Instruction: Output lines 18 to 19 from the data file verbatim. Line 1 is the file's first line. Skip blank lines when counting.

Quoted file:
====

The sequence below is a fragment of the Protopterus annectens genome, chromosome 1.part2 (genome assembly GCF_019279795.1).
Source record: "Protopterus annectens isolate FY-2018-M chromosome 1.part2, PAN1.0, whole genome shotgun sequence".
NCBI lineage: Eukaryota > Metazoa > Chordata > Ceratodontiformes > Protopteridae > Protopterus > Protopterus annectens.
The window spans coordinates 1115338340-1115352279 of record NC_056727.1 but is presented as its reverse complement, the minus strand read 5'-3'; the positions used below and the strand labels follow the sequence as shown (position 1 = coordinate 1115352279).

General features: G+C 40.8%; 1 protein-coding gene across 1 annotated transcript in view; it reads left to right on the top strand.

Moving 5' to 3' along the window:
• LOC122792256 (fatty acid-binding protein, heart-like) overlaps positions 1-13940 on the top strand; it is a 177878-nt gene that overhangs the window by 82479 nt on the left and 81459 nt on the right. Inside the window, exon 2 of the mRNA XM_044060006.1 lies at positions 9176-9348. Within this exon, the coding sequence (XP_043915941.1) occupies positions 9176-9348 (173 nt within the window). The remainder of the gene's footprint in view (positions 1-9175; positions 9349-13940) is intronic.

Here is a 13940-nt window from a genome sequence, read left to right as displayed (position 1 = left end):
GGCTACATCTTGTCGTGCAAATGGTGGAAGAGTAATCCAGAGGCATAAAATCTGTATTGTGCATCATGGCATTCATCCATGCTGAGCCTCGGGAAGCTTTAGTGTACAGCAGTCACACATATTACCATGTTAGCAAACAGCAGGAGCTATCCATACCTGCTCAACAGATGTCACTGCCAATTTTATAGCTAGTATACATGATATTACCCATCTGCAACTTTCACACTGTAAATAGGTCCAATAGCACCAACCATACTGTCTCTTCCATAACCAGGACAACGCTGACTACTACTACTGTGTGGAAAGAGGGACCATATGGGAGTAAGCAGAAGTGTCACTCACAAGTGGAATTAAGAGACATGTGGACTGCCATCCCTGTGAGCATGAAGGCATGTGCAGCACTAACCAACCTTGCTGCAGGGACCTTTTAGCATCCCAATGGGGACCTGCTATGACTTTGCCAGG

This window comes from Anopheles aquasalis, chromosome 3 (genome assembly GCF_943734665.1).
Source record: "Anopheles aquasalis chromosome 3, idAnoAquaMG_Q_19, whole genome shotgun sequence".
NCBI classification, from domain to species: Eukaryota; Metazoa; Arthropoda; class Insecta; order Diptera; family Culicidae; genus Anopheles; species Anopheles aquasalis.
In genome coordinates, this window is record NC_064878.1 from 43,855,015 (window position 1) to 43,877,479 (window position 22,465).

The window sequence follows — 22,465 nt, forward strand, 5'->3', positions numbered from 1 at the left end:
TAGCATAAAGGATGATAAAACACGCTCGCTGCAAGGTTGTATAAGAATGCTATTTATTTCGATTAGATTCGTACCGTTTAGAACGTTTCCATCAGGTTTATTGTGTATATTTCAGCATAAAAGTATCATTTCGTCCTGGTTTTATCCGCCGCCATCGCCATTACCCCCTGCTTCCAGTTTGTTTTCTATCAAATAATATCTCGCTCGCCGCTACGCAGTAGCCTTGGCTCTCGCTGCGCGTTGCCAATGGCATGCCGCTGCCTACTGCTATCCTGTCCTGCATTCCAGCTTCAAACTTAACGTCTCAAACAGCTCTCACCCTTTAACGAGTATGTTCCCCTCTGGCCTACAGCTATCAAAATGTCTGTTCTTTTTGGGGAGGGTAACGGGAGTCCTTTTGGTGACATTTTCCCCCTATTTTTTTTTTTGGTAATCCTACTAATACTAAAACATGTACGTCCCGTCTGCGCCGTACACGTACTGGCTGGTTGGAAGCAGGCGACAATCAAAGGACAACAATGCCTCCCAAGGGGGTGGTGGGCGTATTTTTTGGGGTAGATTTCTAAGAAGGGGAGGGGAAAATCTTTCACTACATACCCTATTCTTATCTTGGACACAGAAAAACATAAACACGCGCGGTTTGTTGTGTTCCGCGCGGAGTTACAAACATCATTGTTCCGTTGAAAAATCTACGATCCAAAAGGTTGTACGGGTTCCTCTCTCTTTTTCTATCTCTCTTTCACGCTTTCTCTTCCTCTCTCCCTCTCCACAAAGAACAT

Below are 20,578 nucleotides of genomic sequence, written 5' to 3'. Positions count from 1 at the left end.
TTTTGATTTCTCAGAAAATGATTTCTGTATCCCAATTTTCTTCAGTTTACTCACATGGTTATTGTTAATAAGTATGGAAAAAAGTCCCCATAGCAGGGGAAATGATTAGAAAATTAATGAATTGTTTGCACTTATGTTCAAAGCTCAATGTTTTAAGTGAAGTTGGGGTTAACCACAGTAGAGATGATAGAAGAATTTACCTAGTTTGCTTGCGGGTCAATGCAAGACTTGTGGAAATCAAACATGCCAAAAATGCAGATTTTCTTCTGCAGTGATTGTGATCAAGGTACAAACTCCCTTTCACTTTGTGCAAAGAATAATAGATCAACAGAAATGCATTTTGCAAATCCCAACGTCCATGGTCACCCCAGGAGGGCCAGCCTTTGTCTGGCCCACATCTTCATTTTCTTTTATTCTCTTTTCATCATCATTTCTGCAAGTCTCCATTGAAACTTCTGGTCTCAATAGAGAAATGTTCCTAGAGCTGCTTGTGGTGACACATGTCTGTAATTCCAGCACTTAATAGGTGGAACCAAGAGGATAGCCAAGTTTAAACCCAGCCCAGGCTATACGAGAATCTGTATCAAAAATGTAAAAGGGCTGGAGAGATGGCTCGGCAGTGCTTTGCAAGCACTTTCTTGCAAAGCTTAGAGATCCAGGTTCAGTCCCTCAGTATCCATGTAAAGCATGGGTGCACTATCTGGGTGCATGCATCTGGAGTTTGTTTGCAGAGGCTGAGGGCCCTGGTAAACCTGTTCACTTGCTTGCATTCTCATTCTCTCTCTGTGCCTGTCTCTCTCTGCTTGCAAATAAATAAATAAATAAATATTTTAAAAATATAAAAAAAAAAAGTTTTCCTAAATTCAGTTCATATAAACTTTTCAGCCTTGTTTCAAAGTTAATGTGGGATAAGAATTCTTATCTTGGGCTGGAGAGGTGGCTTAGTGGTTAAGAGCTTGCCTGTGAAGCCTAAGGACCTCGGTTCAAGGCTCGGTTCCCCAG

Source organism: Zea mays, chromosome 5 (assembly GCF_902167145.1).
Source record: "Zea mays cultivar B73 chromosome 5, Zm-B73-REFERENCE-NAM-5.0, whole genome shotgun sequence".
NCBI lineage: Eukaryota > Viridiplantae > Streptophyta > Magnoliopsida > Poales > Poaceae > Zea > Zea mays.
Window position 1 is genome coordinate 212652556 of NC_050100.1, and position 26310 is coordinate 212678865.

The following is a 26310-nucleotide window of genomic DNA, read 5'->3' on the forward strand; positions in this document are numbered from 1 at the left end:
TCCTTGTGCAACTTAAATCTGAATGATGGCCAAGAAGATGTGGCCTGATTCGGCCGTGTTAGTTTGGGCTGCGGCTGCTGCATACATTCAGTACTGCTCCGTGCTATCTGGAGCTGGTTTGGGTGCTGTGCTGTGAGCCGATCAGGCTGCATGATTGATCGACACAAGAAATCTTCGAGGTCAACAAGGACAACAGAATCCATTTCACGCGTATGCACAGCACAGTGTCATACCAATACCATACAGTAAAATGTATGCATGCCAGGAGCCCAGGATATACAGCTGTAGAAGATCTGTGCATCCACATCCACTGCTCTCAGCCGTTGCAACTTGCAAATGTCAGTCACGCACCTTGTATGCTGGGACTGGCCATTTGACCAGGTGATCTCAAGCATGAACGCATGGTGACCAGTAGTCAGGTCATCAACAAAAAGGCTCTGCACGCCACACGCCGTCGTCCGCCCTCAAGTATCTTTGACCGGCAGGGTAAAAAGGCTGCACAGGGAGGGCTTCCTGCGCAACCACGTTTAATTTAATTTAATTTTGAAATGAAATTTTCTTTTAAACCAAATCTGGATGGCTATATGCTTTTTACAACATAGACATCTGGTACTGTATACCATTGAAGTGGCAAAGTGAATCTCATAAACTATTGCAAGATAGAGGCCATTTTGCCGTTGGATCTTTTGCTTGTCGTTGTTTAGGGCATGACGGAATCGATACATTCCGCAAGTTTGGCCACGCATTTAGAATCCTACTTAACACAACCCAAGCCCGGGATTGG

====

Source organism: Zea mays, chromosome 5 (assembly GCF_902167145.1).
Source record: "Zea mays cultivar B73 chromosome 5, Zm-B73-REFERENCE-NAM-5.0, whole genome shotgun sequence".